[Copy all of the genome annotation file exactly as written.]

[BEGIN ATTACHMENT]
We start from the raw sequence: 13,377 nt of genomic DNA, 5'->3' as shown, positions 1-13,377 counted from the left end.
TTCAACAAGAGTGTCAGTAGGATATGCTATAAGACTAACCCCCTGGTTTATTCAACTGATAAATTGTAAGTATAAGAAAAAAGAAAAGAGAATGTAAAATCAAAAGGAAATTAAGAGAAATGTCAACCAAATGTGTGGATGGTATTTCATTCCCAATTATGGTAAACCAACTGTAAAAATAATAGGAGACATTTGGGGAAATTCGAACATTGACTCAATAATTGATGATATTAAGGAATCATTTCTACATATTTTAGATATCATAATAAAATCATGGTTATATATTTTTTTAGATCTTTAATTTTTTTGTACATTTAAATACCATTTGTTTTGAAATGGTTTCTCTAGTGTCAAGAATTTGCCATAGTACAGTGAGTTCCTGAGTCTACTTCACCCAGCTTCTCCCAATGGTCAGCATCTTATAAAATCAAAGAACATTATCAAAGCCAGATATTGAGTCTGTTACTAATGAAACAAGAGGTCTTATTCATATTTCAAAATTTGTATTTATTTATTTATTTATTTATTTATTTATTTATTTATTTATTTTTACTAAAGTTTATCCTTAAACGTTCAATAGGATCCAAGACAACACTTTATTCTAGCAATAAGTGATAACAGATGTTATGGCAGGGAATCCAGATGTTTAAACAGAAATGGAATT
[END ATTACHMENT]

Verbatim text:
We start from the raw sequence: 13,377 nt of genomic DNA, 5'->3' as shown, positions 1-13,377 counted from the left end.
TTCAACAAGAGTGTCAGTAGGATATGCTATAAGACTAACCCCCTGGTTTATTCAACTGATAAATTGTAAGTATAAGAAAAAAGAAAAGAGAATGTAAAATCAAAAGGAAATTAAGAGAAATGTCAACCAAATGTGTGGATGGTATTTCATTCCCAATTATGGTAAACCAACTGTAAAAATAATAGGAGACATTTGGGGAAATTCGAACATTGACTCAATAATTGATGATATTAAGGAATCATTTCTACATATTTTAGATATCATAATAAAATCATGGTTATATATTTTTTTAGATCTTTAATTTTTTTGTACATTTAAATACCATTTGTTTTGAAATGGTTTCTCTAGTGTCAAGAATTTGCCATAGTACAGTGAGTTCCTGAGTCTACTTCACCCAGCTTCTCCCAATGGTCAGCATCTTATAAAATCAAAGAACATTATCAAAGCCAGATATTGAGTCTGTTACTAATGAAACAAGAGGTCTTATTCATATTTCAAAATTTGTATTTATTTATTTATTTATTTATTTATTTATTTATTTATTTATTTTTACTAAAGTTTATCCTTAAACGTTCAATAGGATCCAAGACAACACTTTATTCTAGCAATAAGTGATAACAGATGTTATGGCAGGGAATCCAGATGTTTAAACAGAAATGGAATT